What you need to do during California's Flex Alert power emergency

·3 min read
LEIMERT PARK, CA - JUNE 15: Jacket Rashad, a street barber, gives Karim Mejia Mawema, a food vendor, a haircut on Degnan Blvd. on Tuesday, June 15, 2021 in Leimert Park, CA. The Leimert Park community is excited for the reopening and is preparing for a huge Juneteenth block party. (Jason Armond / Los Angeles Times)
Jacket Rashad, a street barber, gives Karim Mejia Mawema, a food vendor, a haircut on Degnan Boulevard in Leimert Park on June 15. (Jason Armond / Los Angeles Times)

Amid a blistering heat wave, the California Independent System Operator, which monitors power lines across the state, issued a Flex Alert from 5 to 10 p.m. Thursday and again on Friday to encourage reduced energy use because of the strain on the state’s grid.

Residents are advised to avoid lowering the thermostat during those hours and to complete tasks involving high amounts of energy beforehand, such as using major appliances and charging devices and electric cars.

“The public’s help is essential when extreme weather or other factors beyond our control put undue stress on the electric grid,” Elliot Mainzer, president and chief executive officer of the ISO, said in a statement. “We have seen the huge impact that occurs when consumers pitch in and limit their energy use. Their cooperation can really make a difference.”

Officials hope voluntary power reductions can avoid the types of problems with the grid that led to power shutoffs in some areas during last year's heat waves. In August, the ISO declared a statewide Stage 3 emergency for the first time since 2001 because of excessive heat driving up electricity use, and the agency ordered utilities to implement power disruption programs.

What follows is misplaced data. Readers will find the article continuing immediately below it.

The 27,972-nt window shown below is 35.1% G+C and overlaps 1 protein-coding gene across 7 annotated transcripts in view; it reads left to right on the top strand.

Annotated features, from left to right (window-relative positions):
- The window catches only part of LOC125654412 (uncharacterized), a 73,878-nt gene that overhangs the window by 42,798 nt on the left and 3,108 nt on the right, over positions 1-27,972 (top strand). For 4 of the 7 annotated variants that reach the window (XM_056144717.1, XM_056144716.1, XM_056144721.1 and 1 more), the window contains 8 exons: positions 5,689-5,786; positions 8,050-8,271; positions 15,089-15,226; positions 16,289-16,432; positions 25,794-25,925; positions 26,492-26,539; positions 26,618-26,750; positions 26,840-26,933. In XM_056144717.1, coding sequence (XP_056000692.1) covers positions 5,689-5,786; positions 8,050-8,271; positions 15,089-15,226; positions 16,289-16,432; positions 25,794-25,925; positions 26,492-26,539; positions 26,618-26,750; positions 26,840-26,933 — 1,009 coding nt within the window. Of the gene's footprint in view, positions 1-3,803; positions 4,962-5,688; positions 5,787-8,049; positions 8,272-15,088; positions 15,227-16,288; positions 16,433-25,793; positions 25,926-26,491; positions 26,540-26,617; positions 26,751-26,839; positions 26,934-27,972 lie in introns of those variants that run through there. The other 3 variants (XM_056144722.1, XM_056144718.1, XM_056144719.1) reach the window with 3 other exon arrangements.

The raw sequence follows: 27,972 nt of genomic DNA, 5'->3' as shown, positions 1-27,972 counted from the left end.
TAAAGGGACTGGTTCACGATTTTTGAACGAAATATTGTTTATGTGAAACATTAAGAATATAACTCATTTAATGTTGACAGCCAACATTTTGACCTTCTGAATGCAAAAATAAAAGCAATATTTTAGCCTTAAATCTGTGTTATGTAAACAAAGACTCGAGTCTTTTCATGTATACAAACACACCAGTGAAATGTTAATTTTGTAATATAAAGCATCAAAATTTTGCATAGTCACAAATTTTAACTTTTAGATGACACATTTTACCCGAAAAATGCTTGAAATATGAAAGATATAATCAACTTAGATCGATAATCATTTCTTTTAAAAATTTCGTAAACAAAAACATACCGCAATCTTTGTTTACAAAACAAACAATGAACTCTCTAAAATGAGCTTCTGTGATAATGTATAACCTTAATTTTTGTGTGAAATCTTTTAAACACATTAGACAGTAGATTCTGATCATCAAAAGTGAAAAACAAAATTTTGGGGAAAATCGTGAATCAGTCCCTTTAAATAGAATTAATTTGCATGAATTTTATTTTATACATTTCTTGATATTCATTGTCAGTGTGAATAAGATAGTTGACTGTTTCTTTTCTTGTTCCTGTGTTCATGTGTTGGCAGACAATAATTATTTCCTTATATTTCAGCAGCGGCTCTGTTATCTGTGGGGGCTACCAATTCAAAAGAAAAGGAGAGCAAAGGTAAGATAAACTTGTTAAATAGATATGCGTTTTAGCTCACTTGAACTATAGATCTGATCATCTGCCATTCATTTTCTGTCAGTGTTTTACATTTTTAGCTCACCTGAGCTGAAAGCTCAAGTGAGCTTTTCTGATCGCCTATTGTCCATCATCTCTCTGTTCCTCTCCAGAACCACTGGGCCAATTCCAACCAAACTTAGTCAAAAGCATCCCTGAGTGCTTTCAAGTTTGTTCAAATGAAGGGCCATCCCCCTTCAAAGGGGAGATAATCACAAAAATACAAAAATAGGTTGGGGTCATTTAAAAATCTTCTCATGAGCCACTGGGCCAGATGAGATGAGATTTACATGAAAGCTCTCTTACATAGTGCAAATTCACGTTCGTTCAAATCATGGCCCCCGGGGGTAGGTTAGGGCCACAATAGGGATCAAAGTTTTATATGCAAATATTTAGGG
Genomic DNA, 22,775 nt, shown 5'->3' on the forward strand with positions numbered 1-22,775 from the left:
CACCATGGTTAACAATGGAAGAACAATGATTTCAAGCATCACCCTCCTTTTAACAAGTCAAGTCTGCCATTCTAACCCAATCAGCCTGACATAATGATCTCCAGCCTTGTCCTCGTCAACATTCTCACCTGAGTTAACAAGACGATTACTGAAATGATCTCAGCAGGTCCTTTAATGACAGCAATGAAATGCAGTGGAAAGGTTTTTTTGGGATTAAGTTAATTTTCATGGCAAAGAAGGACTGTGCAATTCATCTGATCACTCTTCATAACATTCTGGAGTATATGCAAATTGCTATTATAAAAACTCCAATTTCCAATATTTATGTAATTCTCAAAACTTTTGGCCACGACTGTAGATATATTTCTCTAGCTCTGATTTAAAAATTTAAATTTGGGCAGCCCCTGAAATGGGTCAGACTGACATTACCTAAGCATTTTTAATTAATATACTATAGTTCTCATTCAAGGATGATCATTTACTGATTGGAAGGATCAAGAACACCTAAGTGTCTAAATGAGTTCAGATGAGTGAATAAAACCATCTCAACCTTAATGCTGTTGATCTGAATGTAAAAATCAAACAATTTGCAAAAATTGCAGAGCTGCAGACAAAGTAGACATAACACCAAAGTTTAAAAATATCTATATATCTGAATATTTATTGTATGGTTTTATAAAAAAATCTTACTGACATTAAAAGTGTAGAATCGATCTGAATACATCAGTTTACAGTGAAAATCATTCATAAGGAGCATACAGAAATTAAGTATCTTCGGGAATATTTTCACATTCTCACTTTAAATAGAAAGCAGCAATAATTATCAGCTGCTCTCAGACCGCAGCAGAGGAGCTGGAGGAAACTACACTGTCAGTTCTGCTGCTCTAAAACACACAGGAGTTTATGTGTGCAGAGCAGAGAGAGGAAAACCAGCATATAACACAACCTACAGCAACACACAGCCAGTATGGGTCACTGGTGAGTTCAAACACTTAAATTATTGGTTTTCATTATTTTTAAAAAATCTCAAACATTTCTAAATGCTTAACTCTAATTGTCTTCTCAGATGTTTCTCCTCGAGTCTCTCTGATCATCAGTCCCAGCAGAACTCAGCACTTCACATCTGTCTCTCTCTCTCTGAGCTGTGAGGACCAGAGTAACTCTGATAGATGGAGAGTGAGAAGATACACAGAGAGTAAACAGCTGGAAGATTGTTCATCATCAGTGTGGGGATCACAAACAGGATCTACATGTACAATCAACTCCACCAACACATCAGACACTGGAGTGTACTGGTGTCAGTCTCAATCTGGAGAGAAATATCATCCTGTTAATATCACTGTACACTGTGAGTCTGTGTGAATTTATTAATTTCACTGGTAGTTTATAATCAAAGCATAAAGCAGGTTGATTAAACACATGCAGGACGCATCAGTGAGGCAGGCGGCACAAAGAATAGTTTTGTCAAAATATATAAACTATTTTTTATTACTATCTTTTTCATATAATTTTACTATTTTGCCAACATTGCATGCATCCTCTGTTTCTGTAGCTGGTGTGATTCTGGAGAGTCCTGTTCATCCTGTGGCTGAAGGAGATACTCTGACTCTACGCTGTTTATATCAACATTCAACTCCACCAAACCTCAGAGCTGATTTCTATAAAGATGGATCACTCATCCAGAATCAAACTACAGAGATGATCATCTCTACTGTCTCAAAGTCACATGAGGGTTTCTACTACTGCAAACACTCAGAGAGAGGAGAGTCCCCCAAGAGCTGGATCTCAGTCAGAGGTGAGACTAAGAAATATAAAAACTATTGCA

Here the basic points about power conservation from Cal ISO:

When is this alert in effect?

The Flex Alert runs from 5 to 10 p.m. Thursday, then again during the same hours Friday.

What is a Flex Alert?

A Flex Alert is a call to consumers to voluntarily cut back on electricity and shift electricity use to off-peak hours (normally after 9 p.m.).

As part of an educational and emergency alert program, Flex Alerts inform consumers about how and when to conserve electricity. The effort is critical to achieving high levels of conservation during heat waves and other challenging grid conditions, including wildfires or when major power plant or power lines are unavailable.

What do you do if you hear that a Flex Alert has been called?

  • The key hours on hot days are usually between 4 and 9 p.m. during the “air conditioning rush hour.” This week's alerts will take place from 5 to 10 p.m. “due to operational needs,” the agency said.

  • Adjust your thermostat to 78 degrees or higher during the alert hours, unless medically necessary. Turn it off if you will not be home.

  • Use a fan instead of air conditioning when possible.

  • Draw drapes and turn off unnecessary lighting.

  • Keep the main refrigerator full (with bottles of water if nothing else) and unplug additional refrigerators.

  • Avoid using electrical appliances and devices. Put off tasks such as vacuuming, laundry, running the dishwasher and computer time until after dinner (9 p.m.) or do so earlier in the day.

  • Set your pool pump to run overnight instead of during the day.

  • Saving water saves energy.

  • Pre-cool your home by lowering the thermostat.

  • Find more tips at flexalert.org.

This story originally appeared in Los Angeles Times.

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